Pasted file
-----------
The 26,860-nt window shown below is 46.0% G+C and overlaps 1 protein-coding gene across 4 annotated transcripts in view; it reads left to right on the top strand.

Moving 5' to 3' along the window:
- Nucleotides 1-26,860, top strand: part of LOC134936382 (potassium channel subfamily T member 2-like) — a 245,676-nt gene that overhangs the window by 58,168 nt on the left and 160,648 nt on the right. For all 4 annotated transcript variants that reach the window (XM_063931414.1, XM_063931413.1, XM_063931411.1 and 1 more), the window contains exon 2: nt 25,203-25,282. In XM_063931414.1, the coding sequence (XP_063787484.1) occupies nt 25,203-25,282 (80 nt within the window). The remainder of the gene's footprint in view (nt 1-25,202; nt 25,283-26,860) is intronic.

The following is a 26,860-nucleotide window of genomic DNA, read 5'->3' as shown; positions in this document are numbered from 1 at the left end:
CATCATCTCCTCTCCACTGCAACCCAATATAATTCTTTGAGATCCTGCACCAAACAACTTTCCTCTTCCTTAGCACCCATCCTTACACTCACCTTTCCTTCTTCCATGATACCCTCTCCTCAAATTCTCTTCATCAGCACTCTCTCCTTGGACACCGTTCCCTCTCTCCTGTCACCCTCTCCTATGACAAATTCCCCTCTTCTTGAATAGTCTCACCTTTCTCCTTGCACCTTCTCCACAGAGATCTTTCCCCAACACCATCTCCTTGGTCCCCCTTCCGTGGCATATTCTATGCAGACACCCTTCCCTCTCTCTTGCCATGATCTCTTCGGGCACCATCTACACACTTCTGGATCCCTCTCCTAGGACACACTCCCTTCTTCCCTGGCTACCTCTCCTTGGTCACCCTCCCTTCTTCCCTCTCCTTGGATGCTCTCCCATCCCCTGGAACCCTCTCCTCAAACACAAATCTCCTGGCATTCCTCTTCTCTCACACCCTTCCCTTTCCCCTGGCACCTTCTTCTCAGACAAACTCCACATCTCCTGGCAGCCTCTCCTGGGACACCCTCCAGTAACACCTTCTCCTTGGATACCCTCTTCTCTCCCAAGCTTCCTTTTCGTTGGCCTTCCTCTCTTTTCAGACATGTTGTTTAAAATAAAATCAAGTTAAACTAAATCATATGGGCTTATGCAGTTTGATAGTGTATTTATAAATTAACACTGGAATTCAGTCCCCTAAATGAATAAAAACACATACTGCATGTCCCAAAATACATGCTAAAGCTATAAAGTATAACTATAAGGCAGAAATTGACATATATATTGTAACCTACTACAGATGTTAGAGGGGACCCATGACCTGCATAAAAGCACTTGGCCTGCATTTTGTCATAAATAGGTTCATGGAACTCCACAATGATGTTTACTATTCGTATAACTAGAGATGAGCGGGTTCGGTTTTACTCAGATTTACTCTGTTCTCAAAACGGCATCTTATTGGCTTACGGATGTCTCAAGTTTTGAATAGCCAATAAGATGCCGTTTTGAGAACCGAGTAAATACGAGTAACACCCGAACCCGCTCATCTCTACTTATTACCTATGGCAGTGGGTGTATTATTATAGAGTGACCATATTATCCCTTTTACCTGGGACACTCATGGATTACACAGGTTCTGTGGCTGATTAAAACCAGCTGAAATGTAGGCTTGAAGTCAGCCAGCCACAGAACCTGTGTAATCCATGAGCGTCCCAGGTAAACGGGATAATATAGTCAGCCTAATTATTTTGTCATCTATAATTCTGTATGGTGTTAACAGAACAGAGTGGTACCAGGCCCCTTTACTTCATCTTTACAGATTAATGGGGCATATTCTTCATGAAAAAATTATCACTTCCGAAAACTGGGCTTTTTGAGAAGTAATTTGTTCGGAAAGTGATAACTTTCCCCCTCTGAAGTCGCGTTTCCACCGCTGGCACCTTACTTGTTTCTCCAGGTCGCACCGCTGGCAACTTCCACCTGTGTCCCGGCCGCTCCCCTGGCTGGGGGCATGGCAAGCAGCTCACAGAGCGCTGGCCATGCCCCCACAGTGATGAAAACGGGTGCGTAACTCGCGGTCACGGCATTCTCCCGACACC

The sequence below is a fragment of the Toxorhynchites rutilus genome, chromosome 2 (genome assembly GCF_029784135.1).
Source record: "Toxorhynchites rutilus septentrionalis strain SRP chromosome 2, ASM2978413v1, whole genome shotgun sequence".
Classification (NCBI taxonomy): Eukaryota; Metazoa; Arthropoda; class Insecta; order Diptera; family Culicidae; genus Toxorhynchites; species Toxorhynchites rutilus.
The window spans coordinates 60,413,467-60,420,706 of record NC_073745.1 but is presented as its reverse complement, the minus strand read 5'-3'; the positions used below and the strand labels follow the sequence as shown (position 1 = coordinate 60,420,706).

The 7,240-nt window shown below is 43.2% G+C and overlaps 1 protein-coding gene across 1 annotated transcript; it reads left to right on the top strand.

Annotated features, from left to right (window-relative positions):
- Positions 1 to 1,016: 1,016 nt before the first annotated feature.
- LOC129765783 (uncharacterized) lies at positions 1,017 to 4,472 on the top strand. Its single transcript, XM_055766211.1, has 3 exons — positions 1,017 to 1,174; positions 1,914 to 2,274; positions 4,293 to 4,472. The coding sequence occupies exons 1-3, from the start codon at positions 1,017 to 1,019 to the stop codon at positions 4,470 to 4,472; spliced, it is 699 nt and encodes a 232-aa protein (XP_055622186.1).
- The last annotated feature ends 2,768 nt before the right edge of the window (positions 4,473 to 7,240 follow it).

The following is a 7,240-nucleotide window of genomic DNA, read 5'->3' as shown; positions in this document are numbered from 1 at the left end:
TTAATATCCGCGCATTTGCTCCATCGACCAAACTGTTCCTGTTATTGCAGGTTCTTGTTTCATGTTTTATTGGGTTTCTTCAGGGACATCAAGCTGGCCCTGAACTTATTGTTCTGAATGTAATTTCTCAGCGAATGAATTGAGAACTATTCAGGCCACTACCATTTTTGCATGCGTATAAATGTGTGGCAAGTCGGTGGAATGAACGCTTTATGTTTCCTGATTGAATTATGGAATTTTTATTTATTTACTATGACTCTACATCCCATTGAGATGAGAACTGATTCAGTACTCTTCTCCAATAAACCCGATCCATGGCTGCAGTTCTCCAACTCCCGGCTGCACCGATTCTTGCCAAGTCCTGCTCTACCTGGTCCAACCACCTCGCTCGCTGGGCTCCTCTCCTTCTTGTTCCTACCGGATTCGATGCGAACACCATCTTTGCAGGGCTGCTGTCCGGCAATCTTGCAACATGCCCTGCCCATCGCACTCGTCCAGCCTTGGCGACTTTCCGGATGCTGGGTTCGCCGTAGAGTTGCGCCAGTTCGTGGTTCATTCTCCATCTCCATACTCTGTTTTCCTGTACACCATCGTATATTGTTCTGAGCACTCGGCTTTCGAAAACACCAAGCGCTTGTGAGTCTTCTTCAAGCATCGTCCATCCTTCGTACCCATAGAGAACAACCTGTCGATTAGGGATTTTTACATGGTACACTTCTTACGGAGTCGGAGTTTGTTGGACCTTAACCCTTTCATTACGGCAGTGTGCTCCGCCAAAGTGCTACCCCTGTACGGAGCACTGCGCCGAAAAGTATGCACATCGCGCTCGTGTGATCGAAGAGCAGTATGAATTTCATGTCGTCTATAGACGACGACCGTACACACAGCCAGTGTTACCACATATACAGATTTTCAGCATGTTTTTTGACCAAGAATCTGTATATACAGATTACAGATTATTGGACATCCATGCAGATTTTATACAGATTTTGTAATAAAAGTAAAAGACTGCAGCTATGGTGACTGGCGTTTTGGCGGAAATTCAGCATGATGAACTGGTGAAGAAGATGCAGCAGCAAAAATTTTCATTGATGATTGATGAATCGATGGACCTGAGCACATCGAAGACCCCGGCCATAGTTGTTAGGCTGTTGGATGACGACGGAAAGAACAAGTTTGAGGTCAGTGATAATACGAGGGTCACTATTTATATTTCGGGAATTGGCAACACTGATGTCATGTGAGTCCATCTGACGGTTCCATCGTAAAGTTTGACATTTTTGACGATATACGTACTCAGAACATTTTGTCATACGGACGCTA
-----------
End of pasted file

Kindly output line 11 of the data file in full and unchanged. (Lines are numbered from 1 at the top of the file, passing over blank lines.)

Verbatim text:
Annotated features, from left to right (window-relative positions):